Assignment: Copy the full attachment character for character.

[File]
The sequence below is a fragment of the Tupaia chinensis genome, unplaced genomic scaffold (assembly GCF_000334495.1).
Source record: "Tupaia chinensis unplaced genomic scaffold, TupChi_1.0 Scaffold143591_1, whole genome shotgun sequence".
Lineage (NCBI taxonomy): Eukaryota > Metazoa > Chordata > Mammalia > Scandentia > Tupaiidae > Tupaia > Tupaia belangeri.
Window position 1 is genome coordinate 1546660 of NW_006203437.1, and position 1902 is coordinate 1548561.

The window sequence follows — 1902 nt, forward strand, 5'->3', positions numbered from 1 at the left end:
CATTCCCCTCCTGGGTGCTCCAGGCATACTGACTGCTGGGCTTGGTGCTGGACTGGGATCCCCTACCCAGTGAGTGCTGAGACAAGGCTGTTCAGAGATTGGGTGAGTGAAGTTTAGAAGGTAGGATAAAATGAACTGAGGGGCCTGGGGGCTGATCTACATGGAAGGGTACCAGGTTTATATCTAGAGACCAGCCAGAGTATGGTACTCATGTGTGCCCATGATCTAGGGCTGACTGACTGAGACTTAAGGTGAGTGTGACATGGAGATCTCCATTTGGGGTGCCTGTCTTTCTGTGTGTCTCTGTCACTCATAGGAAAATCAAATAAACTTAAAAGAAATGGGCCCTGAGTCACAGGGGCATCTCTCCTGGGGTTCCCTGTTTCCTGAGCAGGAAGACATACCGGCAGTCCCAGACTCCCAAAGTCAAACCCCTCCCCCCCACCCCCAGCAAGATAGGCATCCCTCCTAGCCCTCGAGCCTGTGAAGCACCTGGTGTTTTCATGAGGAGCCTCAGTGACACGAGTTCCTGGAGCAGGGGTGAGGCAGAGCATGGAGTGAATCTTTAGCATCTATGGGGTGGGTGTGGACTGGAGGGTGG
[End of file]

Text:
The sequence below is a fragment of the Tupaia chinensis genome, unplaced genomic scaffold (assembly GCF_000334495.1).
Source record: "Tupaia chinensis unplaced genomic scaffold, TupChi_1.0 Scaffold143591_1, whole genome shotgun sequence".
Lineage (NCBI taxonomy): Eukaryota > Metazoa > Chordata > Mammalia > Scandentia > Tupaiidae > Tupaia > Tupaia belangeri.
Window position 1 is genome coordinate 1546660 of NW_006203437.1, and position 1902 is coordinate 1548561.

The window sequence follows — 1902 nt, forward strand, 5'->3', positions numbered from 1 at the left end:
CATTCCCCTCCTGGGTGCTCCAGGCATACTGACTGCTGGGCTTGGTGCTGGACTGGGATCCCCTACCCAGTGAGTGCTGAGACAAGGCTGTTCAGAGATTGGGTGAGTGAAGTTTAGAAGGTAGGATAAAATGAACTGAGGGGCCTGGGGGCTGATCTACATGGAAGGGTACCAGGTTTATATCTAGAGACCAGCCAGAGTATGGTACTCATGTGTGCCCATGATCTAGGGCTGACTGACTGAGACTTAAGGTGAGTGTGACATGGAGATCTCCATTTGGGGTGCCTGTCTTTCTGTGTGTCTCTGTCACTCATAGGAAAATCAAATAAACTTAAAAGAAATGGGCCCTGAGTCACAGGGGCATCTCTCCTGGGGTTCCCTGTTTCCTGAGCAGGAAGACATACCGGCAGTCCCAGACTCCCAAAGTCAAACCCCTCCCCCCCACCCCCAGCAAGATAGGCATCCCTCCTAGCCCTCGAGCCTGTGAAGCACCTGGTGTTTTCATGAGGAGCCTCAGTGACACGAGTTCCTGGAGCAGGGGTGAGGCAGAGCATGGAGTGAATCTTTAGCATCTATGGGGTGGGTGTGGACTGGAGGGTGG